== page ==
You could say this describes Scalia and gay sex/marriage to a T, but this whole kerfuffle over his apparent biases is a red herring. All judges are human and have biases, of course, and anyone who demands that judges maintain the appearance of impartiality is in effect demanding that judges appear to be something that they’re not, and indeed could not possibly be.
Scalia’s real problem isn’t that he’s biased—as the exchange with Berndt revealed, it’s that he’s increasingly out of touch with the basic moral sentiments of the society over which he passes his increasingly cranky moral judgments. It’s obvious from polls (not to mention voting trends) that in another generation or so laws against same-sex marriage will be considered, by the vast majority of Americans, to be as bizarre and unjust as laws against, say, interracial marriage are considered today.
Consider that in 1958, when the Gallup Poll first asked the question, 4 percent of Americans approved of interracial marriage. Last year 86 percent did. Similarly, over the past 15 years the percentage of Americans who approve of same-sex marriage has nearly doubled, from 27 percent to 53 percent. Far more ominous for the foes of marriage equality, among adults under 30, its support stands at 73 percent.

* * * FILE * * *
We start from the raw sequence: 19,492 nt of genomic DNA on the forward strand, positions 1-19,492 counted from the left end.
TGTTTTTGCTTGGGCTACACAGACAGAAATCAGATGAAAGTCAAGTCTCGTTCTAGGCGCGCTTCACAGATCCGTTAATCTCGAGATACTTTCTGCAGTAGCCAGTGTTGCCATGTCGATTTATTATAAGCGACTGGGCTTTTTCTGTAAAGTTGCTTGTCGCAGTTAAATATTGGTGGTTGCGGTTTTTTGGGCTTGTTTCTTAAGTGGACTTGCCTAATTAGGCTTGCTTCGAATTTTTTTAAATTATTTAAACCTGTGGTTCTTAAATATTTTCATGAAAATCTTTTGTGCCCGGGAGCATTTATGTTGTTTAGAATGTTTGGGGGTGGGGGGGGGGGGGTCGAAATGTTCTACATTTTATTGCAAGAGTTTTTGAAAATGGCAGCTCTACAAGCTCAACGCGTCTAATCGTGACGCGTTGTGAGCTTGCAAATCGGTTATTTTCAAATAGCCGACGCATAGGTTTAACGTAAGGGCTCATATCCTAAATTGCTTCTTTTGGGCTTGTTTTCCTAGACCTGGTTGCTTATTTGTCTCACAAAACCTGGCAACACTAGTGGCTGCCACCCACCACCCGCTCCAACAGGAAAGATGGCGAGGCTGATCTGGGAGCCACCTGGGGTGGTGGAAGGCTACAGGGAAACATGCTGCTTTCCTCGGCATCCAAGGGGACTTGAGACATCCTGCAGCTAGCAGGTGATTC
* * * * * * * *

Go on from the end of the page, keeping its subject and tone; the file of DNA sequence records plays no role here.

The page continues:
Now, of course, Scalia would claim that for the Supreme Court to pay attention to public opinion polls is a crime against jurisprudential nature. This may well be—but like many other so-called crimes against nature, it is an exceedingly common one. For many decades the American right wing has made a veritable fetish out of the idea that the court is in the hands of a decadent cultural elite imposing its taste for various perversities on the public at large.
This fantasy bears little relation to the banal reality, which is that the court both reflects and is shaped by public opinion, although in a somewhat chaotic and highly inefficient way. For example, it’s hardly a coincidence that the court began to take an interest in same-sex marriage only after that concept was well on its way to being institutionalized by the broader political process—not to mention publicly endorsed by the president of the United States.
In this light, Scalia’s tactless fulminations are, at bottom, a reminder of why life tenure for Supremes is a bad idea, the badness of which increases in direct proportion to our average life expectancy. Put another way, someone who was in law school at a time when 96 percent of the public disapproved of interracial marriage should be considered too old to sit on the Supreme Court.
While in theory it might be preferable to have a political system in which unelected judges don’t decide fundamental public-policy issues, that’s never been the American system, and it never will be in the foreseeable future. And since we are fated to be ruled, in part, by the political and legal biases of Supreme Court justices, we should at least do what we can to ensure that not all of those justices are cranky old men.